For patients with novel coronavirus 2019 (COVID-19) who undergo emergency endotracheal intubation, there is limited data regarding the practice, outcomes and complications of this procedure.
For COVID-19 patients requiring emergency endotracheal intubation, how do the procedural techniques, the incidence of first pass success and the complications associated with the procedure compare with intubations on critically ill patients prior to the COVID-19 pandemic?
We conducted a retrospective study of adult COVID-19 patients at Montefiore Medical Center who underwent first-time endotracheal intubation by critical care physicians between July 19, 2019 and May 1, 2020. The first COVID-19 patient was admitted to our institution on March 11, 2020, before which patients were designated as the pre-pandemic cohort. Descriptive statistics was used to compare groups. A Fischer’s exact test was used to compare categorical variables. A two-tailed Student’s t-test for parametric variables or a Wilcoxon rank sum test for nonparametric variables were utilized for continuous variables.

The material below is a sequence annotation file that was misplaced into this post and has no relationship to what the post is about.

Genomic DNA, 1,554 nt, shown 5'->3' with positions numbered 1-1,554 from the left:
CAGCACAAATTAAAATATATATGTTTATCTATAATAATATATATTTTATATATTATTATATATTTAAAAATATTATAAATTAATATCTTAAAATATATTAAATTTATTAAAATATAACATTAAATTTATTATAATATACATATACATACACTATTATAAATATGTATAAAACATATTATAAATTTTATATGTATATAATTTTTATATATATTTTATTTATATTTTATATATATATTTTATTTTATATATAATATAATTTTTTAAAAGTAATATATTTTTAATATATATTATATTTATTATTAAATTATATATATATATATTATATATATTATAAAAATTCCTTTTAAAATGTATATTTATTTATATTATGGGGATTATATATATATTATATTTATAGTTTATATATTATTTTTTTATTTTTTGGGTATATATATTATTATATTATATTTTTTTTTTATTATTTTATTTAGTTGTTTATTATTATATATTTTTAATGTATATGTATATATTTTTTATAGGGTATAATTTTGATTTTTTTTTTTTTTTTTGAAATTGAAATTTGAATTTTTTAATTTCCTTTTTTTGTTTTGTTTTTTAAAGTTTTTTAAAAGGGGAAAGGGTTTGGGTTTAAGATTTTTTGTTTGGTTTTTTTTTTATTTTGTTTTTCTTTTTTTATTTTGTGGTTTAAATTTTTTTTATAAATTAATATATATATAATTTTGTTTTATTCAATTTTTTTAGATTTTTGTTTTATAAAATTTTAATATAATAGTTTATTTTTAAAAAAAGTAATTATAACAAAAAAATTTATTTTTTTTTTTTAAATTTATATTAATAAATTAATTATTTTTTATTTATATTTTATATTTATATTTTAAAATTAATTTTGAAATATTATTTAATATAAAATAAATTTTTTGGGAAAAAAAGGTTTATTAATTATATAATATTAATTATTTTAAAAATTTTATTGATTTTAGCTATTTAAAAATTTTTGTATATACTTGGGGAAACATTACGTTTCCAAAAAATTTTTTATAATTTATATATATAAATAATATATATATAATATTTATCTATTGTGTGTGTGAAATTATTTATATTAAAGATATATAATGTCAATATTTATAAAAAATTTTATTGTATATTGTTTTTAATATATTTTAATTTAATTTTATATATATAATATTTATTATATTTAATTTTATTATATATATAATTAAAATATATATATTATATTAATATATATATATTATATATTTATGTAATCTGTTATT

1,260 intubations met inclusion criteria (782 pre-pandemic, 478 pandemic). Patients during the pandemic were more likely to be intubated for hypoxemic respiratory failure (72.6% vs 28.1%; P<0.01). During the pandemic, operators were more likely to use video laryngoscopy (89.4% vs 53.3%, P<0.01) and neuromuscular blocking agents (86.0% vs 46.2%; P<0.01). First pass success was higher during the pandemic period (94.6% vs 82.9%; P<0.01). The rate of associated complications was higher during the pandemic (29.5% vs 15.2%; P<0.01), a finding driven by a higher rate of associated hypoxemia during or immediately after the procedure (25.7% vs 8.2%; P<0.01).
We have shown that video laryngoscopy and neuromuscular blockade were increasingly utilized during the COVID-19 pandemic. Despite a higher rate of first pass success during the pandemic, the incidence of complications associated with the procedure was higher.

Copyright © 2021. Published by Elsevier Inc.